For the most part, people base buying decisions on price, but when it comes to legal services initial cost is not a reliable way to judge value. Hidden fees related to Will-centric legacy plans are a massive moneymaker for many estate planners. It's easy to keep these costs hidden, as they are not incurred until after death.
With a Will centered plan, when an individual dies, all assets go through probate before they get to where a Will determines. Probate prioritizes itself, the attorney, the executor, and other all creditors before the family. Even then, it often takes a year or more for families to get what is left to them.
Each of these fees, INDIVIDUALLY, costs 4% of the total assets for many Wills.
What this means for you, is that the estate planner who gave you a bargain basement Will for $200.00 and made themselves the executor can cash in when you die, taking 8% of your assets. If you paid $200.00 for a Will and have a $100,000.00 estate, your Will costs your family $8,200.00.
A good first step to avoid hidden costs would be to have a frank discussion with your estate planner. The person you and your family rely on to provide good legal advice should have no problem discussing real costs and benefits with you. Don't be afraid to ask your lawyer questions on how the Will will be executed, it's your car, you need to know how to drive it.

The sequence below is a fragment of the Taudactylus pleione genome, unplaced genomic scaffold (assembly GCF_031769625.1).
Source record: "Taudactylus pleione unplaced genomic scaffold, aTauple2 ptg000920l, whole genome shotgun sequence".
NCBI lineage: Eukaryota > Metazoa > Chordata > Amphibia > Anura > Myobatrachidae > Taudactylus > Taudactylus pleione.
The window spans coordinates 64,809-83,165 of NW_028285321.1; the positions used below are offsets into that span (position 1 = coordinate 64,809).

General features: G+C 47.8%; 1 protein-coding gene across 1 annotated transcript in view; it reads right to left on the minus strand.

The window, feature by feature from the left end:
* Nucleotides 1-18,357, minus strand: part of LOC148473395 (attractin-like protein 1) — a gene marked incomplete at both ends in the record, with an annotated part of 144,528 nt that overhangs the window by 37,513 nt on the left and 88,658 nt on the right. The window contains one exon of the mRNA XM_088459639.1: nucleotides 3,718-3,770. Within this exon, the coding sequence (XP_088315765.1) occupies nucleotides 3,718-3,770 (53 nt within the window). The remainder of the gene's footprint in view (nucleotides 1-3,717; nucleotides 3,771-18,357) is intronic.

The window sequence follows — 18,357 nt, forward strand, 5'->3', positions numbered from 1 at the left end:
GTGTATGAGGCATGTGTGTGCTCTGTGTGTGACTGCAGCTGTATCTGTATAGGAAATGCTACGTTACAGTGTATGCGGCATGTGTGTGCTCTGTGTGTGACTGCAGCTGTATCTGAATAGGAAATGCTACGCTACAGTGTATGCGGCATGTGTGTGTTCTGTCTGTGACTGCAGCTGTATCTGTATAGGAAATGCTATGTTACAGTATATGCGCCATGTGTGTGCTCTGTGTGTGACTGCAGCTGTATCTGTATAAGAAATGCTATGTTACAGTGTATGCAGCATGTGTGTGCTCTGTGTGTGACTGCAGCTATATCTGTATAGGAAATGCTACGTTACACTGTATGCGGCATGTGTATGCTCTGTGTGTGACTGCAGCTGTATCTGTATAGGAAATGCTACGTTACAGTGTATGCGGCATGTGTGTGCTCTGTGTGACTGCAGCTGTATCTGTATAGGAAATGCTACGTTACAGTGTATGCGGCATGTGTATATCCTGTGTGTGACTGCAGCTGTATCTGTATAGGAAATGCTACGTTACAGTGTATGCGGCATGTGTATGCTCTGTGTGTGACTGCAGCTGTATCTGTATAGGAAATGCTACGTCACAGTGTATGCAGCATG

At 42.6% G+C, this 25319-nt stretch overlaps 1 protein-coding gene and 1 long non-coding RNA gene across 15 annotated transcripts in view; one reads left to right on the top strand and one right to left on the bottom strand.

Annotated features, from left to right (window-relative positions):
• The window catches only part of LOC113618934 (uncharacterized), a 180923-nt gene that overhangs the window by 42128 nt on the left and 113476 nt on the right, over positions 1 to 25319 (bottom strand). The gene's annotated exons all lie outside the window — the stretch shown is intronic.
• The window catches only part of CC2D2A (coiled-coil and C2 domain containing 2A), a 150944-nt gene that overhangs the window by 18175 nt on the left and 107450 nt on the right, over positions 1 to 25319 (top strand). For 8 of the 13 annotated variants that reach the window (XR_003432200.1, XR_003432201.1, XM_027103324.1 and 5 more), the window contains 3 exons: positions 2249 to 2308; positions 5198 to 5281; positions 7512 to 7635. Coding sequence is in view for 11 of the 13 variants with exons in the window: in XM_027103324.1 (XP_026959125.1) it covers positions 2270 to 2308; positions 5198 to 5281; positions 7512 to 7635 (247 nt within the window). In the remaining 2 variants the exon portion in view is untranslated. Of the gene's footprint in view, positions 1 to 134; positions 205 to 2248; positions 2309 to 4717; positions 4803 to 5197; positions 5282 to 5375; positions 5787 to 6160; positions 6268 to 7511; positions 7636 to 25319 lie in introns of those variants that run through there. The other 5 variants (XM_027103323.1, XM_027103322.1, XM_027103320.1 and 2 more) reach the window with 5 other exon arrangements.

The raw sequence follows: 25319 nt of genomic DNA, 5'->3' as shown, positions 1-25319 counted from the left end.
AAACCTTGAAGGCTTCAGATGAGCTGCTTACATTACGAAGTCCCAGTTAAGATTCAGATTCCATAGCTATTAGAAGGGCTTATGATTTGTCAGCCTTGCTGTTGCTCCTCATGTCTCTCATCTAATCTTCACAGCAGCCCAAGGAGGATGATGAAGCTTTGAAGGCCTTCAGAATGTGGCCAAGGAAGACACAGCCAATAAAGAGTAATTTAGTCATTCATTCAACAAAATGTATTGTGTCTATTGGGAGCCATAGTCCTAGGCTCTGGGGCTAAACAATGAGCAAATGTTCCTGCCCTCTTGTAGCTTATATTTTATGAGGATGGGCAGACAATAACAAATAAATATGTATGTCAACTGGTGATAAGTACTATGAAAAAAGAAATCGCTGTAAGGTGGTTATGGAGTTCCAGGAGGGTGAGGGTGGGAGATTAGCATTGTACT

Most important, consider looking into other asset protection methods. It's easy to default to a Will because it is so ubiquitous. However your family's best protection is a comprehensive estate plan, put together by a professional.
The Will is the hammer that you use to build the house of your estate. It’s useful, but far from the only tool at your disposal. At Middleton Law, we want to supply you with not only the hammer but the saw, lumber, and proper zoning to build your legacy. Give us a call, email, or message on Facebook to set up your asset-protection consultation today!
Articles appearing in this column are intended to provide broad, general information about the law. This article is not intended to be legal advice. Before applying this information to a specific legal problem, readers are urged to seek advice from a licensed attorney